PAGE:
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Science & Tech

Parking Made Easy

ENG alum’s online service finds spots in lots across the country

Jon Thornton, ParkWhiz parking spot reservation app

Jon Thornton (ENG’06), cofounder of the ParkWhiz online parking spot reservation service. Photo courtesy of the ENG department of electrical and computer engineering

Fenway Park is a popular place. More than three million people go to the ballpark each year, and for many of them, the toughest challenge they will see is finding a place to park. It was that aggravation that compelled Aashish Dalal and Jon Thornton (ENG’06) to develop ParkWhiz.com, an online parking spot reservation service that today has access to parking spaces at more than 125 venues across the nation. The service, founded in 2006, allows customers to compare the spaces’ prices, location, and amenities.

ParkWhiz stemmed from Thornton’s senior design project, which he worked on with Thomas Little, a College of Engineering professor of electrical and computer engineering, designing a parking system that would allow drivers to locate a parking space in a garage or at a meter and make a reservation.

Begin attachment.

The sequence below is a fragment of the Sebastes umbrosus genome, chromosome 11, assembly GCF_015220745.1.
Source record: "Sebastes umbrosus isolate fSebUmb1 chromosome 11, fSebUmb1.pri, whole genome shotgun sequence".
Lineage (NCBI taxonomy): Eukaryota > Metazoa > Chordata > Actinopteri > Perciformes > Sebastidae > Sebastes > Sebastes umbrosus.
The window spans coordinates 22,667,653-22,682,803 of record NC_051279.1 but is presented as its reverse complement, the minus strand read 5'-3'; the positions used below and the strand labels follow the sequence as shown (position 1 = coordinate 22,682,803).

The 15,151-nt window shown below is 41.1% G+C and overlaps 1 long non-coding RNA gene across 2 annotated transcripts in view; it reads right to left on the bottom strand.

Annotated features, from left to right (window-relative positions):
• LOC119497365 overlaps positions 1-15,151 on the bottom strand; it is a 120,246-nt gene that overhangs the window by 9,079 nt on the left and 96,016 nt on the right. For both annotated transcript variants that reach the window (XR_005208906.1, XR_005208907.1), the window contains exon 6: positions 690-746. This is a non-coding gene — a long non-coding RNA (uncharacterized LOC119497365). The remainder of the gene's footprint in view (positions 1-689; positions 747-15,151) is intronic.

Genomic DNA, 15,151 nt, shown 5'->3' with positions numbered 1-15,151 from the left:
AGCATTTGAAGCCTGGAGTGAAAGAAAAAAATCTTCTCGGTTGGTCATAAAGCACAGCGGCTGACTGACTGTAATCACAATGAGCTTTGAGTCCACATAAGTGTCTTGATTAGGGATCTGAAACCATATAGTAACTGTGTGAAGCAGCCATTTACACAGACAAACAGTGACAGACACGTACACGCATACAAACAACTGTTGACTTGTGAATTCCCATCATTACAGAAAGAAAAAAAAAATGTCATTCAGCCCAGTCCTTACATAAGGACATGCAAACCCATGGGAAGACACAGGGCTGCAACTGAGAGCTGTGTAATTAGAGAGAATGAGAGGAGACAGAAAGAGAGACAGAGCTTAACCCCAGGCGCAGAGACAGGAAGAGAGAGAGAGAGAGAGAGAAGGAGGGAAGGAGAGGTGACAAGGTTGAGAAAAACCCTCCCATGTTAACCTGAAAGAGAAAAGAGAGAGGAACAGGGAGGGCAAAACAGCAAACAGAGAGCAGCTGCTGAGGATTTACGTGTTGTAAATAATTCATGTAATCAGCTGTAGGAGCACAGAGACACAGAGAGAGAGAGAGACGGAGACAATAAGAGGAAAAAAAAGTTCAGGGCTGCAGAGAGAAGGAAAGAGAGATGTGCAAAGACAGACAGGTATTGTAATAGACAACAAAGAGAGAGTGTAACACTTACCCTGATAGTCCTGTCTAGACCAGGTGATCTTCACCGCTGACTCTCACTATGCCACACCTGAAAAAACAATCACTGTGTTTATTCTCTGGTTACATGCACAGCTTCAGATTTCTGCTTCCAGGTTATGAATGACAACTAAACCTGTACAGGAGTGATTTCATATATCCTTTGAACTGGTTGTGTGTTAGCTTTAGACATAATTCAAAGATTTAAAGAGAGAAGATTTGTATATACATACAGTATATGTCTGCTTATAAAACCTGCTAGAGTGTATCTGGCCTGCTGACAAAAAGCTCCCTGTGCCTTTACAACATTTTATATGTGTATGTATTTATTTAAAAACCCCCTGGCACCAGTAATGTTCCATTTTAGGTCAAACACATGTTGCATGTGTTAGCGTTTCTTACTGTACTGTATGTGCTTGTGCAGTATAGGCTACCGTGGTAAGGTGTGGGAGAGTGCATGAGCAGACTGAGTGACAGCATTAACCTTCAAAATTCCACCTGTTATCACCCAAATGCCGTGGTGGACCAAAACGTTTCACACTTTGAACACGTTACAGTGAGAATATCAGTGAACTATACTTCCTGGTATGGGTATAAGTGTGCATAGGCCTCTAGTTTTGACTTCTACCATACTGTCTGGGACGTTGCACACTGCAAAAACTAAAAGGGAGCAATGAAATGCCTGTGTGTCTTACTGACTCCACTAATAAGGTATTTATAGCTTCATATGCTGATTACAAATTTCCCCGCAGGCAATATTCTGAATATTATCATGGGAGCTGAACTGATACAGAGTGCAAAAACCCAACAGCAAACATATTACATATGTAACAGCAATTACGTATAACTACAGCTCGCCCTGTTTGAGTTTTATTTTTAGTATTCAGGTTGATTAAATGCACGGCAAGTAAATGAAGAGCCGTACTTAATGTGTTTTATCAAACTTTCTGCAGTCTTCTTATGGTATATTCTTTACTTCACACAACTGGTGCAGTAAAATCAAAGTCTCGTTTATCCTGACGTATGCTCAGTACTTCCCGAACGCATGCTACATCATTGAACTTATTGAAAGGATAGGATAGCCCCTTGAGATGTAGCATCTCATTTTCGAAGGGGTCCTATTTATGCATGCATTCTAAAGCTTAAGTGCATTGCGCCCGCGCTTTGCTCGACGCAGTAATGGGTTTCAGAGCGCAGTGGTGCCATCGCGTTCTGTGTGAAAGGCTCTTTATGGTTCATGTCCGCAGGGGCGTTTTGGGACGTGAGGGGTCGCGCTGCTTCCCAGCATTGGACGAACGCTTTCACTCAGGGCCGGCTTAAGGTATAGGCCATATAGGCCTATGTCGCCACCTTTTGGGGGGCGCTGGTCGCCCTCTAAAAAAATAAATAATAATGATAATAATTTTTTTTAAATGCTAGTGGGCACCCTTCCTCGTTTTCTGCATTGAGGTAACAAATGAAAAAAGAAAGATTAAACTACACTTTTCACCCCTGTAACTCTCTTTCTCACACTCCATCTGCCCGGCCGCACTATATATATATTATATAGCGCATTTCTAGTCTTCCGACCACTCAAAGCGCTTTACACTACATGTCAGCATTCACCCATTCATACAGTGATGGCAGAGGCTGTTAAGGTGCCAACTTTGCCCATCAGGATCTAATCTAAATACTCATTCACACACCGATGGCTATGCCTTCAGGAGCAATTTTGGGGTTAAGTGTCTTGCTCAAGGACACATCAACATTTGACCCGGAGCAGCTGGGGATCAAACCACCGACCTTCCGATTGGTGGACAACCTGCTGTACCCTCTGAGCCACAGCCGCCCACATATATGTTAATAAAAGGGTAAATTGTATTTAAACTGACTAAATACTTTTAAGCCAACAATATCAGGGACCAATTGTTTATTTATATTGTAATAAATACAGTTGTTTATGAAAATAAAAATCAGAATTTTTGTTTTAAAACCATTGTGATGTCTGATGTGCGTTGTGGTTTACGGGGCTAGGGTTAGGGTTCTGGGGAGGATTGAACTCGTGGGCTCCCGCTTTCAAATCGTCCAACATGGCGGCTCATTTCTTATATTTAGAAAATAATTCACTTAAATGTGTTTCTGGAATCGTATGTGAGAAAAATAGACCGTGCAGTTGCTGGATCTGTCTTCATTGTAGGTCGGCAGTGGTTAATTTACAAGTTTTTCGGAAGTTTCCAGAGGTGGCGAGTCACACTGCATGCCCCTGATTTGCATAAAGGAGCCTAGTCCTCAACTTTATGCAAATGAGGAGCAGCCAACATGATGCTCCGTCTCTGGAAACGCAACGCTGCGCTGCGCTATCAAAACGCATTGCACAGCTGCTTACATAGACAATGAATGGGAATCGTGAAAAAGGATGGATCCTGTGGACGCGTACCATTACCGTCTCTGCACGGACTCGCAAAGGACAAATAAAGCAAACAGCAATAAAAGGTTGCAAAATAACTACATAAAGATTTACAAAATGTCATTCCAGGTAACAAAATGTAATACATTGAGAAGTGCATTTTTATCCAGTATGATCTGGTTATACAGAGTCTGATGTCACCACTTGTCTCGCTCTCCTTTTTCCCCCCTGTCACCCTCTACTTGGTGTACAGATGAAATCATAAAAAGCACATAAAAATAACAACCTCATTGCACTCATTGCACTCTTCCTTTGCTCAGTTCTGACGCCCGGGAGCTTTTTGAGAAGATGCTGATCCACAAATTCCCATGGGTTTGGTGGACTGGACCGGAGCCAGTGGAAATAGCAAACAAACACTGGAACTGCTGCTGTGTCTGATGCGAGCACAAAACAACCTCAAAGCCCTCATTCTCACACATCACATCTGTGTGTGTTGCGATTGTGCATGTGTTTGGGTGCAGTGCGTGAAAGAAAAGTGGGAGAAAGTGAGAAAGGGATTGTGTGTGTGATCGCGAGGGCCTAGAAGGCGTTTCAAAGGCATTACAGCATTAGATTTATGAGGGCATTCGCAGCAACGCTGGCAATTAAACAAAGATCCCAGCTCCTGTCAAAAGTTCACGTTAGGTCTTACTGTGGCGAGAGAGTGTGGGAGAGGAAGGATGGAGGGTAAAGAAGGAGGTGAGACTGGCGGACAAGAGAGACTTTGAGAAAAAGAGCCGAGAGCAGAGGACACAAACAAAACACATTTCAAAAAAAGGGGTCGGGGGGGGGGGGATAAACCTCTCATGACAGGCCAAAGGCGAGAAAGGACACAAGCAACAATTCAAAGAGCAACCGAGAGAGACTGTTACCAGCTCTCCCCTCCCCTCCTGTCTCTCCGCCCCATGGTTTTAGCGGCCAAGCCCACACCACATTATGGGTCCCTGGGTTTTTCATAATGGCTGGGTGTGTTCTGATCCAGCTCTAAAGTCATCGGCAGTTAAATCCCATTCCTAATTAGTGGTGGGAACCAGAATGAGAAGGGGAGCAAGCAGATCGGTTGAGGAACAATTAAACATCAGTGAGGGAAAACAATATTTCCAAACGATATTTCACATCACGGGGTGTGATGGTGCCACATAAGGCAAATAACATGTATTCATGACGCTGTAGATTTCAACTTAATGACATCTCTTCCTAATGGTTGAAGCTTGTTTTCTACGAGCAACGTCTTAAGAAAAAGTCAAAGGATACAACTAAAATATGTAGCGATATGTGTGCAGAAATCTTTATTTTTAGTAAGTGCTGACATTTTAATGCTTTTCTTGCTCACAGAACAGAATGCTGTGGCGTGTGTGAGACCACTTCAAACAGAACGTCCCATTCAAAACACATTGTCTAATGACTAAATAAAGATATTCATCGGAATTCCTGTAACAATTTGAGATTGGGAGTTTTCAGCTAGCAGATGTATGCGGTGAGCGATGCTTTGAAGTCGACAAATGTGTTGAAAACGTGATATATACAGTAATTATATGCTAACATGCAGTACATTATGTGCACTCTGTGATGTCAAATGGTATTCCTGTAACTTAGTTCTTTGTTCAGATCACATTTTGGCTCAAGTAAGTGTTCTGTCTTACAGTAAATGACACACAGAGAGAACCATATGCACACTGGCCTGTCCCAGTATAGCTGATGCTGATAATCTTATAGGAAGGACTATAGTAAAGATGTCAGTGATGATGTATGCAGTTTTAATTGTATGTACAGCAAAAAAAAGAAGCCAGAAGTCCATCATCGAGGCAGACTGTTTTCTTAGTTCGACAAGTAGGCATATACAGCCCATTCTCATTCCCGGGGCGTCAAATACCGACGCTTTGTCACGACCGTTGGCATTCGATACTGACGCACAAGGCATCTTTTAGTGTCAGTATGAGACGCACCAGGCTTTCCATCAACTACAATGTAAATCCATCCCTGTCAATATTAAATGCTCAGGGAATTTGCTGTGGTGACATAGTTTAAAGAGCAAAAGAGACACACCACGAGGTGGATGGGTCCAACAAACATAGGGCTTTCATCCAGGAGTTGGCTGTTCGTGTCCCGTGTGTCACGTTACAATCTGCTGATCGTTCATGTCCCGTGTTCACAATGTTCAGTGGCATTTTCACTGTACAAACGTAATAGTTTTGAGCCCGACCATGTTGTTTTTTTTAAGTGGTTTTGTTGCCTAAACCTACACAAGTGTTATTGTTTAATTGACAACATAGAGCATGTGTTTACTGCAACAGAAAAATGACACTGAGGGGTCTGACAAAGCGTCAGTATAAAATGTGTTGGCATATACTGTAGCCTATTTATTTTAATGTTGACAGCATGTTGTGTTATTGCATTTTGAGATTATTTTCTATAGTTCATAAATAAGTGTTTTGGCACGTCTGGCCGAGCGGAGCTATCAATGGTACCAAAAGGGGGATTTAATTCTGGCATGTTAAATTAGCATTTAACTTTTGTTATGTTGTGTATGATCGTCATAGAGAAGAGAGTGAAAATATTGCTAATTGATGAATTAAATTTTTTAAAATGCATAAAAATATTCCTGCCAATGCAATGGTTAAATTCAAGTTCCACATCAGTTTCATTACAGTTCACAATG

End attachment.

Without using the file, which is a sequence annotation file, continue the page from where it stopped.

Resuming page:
“Jon had a key role in developing the software,” says Little. “It moved sensor data into the cloud by enabling parking spot vacancy sensors to communicate occupancy data to wireless gateways that collected information on parking availability.”

Dalal, who had been working on a business plan for a parking technology company, came across a research paper written by Little. The ENG professor put him in touch with Thornton, who had intended to start at New York University’s Interactive Telecommunications Program in fall 2006, but chose instead to team up with Dalal and work on ParkWhiz.

“Once NYU sent the first tuition bill in September, I decided I could get a much cheaper education by seeing where ParkWhiz went,” he says.

For the first five years, Dalal and Thornton were the company, both supporting themselves with other jobs. By their third year working on ParkWhiz, they were able to take a small salary and by the fourth year the company had really taken off. “Since then, we’ve hired 16 people in a little over a year,” says Thornton, who finds it “incredibly gratifying to work on something that hundreds of thousands of people use to make their lives easier.”

Today ParkWhiz, which is based in Chicago, can support parking requests in dozens of cities and has booked more than $10 million in parking revenue. The company recently received $2 million in funding from Hyde Park Venture Partners.

“BU gave me exposure to people who were studying all sorts of different things—not just engineering,” says Thornton. “This helped prepare me for the business world, where things don’t fit into neat buckets, and gave me a large network to call on when I needed help.”

Rachel Harrington can be reached at rachelah@bu.edu.

A version of this article was originally published by the ENG electrical and computer engineering department.

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